CBSE Class 12 English Memories Of Childhood VBQs

Question. The chapter ‘We Too are Human Beings’ is __________ the book named ‘Karukku’ by Bama.

a) a preface to
b) the blurb for
c) an excerpt from
d) the foreword of

Answer : C 

Question. In the light of the following statement, choose the option that lists the characteristics of Zitkala-Sa.
“No I will not submit! I will struggle first!”
1. servile
2. audacious
3. cocky
4. brash
5. resolute
6. gutsy
a) 1, 2 and 5
b) 2, 5 and 6
c) 1, 3 and 5
d) 2, 4 and 6

Answer : B 

Question. “At times, people from various political parties would arrive put up a stage and harangue us through their mikes.” In which of the following options is the word ‘harangue’ NOT used correctly?
a) The director would often harangue his employees.
b) The professor had no right to harangue by the student.
c) The harangue of the student was applauded by the audience.
d) As the man moved closer, he began to harangue uncontrollably.

Answer : C 

Question. “Among our people, short hair was worn by mourners, and shingled hair by cowards!” This statement is an example of
a) a belief
b) an opinion
c) a myth
d) a fallacy

Answer : A 

Read the given passage and answer the questions that follow:

I cried aloud, shaking my head all the while until I felt the cold blades of the scissors against my neck, and heard them gnaw off one of my thick braids. Then I lost my spirit. Since the day I was taken from my mother I had suffered extreme indignities. People had stared at me. I had been tossed about in the air like a wooden puppet. And now my long hair was shingled like a coward’s! In my anguish I moaned for my mother, but no one came to comfort me. Not a soul reasoned quietly with me, as my own mother used to do; for now I was only one of many little animals driven by a herder.

Question. How would you describe the author’s tone when she says, “I was only one of many little animals driven by a herder”?
a) austere
b) apathetic
c) dismal
d) resentful

Answer : C 

Question. Choose the correct option with reference to the two statements given below.
Statement 1: The author had been subjected to humiliation when she was separated from her mother.
Statement 2: Nobody was able to ease her distress and empathise with her.
a) Statement 1 is true but Statement 2 is false.
b) Statement 1 is false but Statement 2 is true.
c) Both Statement 1 and Statement cannot be inferred from the passage
d) Both Statement 1 and Statement 2 can be inferred from the passage.

Answer : D 

Question. ‘Then I lost my spirit’. Choose the option that DOES NOT refer to ‘spirit’.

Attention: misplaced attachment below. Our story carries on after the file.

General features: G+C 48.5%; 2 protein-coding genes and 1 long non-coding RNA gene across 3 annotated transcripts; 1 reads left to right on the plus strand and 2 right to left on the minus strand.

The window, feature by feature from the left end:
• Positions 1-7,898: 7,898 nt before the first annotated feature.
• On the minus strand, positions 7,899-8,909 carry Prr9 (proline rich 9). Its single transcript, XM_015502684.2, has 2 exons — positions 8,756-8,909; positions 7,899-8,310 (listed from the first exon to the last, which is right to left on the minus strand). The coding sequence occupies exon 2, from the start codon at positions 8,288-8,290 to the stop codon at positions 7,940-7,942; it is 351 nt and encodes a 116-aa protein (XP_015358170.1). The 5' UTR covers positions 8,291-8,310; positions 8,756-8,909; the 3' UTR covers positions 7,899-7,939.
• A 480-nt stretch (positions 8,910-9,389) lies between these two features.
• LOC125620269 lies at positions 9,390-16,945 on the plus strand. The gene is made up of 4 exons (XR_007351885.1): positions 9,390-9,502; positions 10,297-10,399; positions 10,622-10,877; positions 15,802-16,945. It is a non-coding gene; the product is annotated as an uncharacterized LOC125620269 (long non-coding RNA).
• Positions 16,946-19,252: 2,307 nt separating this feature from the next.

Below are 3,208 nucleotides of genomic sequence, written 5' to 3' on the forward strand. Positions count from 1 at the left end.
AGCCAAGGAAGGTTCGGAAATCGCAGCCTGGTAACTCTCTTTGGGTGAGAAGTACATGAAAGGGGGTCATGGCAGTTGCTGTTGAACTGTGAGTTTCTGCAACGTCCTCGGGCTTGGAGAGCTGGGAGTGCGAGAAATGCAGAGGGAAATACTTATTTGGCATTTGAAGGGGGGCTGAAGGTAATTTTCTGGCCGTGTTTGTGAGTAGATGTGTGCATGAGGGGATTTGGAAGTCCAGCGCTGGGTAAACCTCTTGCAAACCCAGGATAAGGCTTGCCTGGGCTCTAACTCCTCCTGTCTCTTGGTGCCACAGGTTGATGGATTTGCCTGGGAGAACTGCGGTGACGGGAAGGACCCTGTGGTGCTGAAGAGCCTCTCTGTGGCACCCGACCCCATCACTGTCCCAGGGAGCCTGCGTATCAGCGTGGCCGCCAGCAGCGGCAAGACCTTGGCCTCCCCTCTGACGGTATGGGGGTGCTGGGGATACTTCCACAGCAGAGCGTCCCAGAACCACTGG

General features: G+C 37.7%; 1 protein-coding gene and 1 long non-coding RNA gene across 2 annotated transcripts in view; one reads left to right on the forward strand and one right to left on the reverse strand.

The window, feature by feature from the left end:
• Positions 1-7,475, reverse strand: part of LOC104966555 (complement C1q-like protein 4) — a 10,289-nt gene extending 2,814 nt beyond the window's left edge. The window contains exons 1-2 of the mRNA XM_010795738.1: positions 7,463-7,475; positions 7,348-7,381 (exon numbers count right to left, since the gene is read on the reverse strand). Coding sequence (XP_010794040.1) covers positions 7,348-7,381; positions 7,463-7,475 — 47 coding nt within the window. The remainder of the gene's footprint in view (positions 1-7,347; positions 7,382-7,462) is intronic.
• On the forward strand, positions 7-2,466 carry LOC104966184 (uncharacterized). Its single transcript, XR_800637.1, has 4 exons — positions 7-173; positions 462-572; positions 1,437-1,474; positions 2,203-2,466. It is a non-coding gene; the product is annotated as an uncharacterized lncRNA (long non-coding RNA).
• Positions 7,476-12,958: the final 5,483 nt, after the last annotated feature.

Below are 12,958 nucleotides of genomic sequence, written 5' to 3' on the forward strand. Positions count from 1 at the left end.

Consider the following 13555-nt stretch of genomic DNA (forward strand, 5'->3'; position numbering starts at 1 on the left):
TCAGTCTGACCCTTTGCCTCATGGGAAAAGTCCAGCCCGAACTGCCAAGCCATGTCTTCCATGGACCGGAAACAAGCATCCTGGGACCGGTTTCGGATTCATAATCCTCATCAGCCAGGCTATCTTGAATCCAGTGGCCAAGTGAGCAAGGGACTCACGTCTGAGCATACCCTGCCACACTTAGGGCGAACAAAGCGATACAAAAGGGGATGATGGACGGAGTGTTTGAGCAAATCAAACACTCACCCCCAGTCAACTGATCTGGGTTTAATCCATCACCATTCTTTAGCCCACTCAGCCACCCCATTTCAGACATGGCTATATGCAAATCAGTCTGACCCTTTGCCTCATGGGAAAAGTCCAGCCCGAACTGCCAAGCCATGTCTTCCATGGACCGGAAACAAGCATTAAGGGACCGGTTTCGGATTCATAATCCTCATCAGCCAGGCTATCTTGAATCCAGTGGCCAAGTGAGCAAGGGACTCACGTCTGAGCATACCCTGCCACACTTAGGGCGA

1. resolve
2. energy
3. determination
4. indifference
5. enthusiasm
6. will power
a) 1, 2 and 5
b) 2, 4 and 6
c) 1, 3 and 6
d) 3, 4 and 6

Answer : C 

Question. Look at the given images of books. Which of the following conveys the idea of the extract?
CBSE Class 12 English Memories Of Childhood VBQs_1
a) Option 1
b) Option 2
c) Option 3
d) Option 4

Answer : D 

Read the given passage and answer the questions that follow:

When I heard this, I didn’t want to laugh any more, I felt terribly sad. How could they believe that it was disgusting if one of us held that package in his hands, even though the vadai had been wrapped first in a banana leaf, and then parcelled in paper? I felt so provoked and angry that I wanted to touch those wretched vadais myself straightaway. Why should we fetch and carry for these people, I wondered. Such an important elder of ours goes meekly to the shops to fetch snacks and hands them reverently, bowing and shrinking, to this fellow who just sits there and stiffs them into his mouth. The thought of it infuriated me.

Question. Pick an idiom that DOES NOT describe how the author felt about this incident.
a) at the end of one’s tether
b) be in a black mood
c) up in arms
d) throw up one’s hands

Answer : D 

Question. Based on the given context, choose the option that illustrates when a person can be provoked, out of the examples given below.
CBSE Class 12 English Memories Of Childhood VBQs_2
a) Option 1
b) Option 2
c) Option 3
d) Option 4

Answer : B 

Question. The elder handing snacks reverently, bowing and shrinking to the fellow indicates that the ‘fellow’ was
1. condescending.
2. unassuming.
3. submissive.
4. disdainful.
5. aggressive
6. domineering.
a) 2, 3 and 6
b) 1, 4 and 5
c) 1, 4 and 6
d) 2, 3 and 4

Answer : C 

Question. The given extract DOES NOT talk about
a) author’s realisation of her misconception.
b) elders being ill-treated in her society.
c) the haughtiness of the ‘fellow’.
d) how the author was enraged.

Answer : B 

More Important Questions For CBSE Class 12 English VBQs Memories Of Childhood 

Short Answer Type Questions :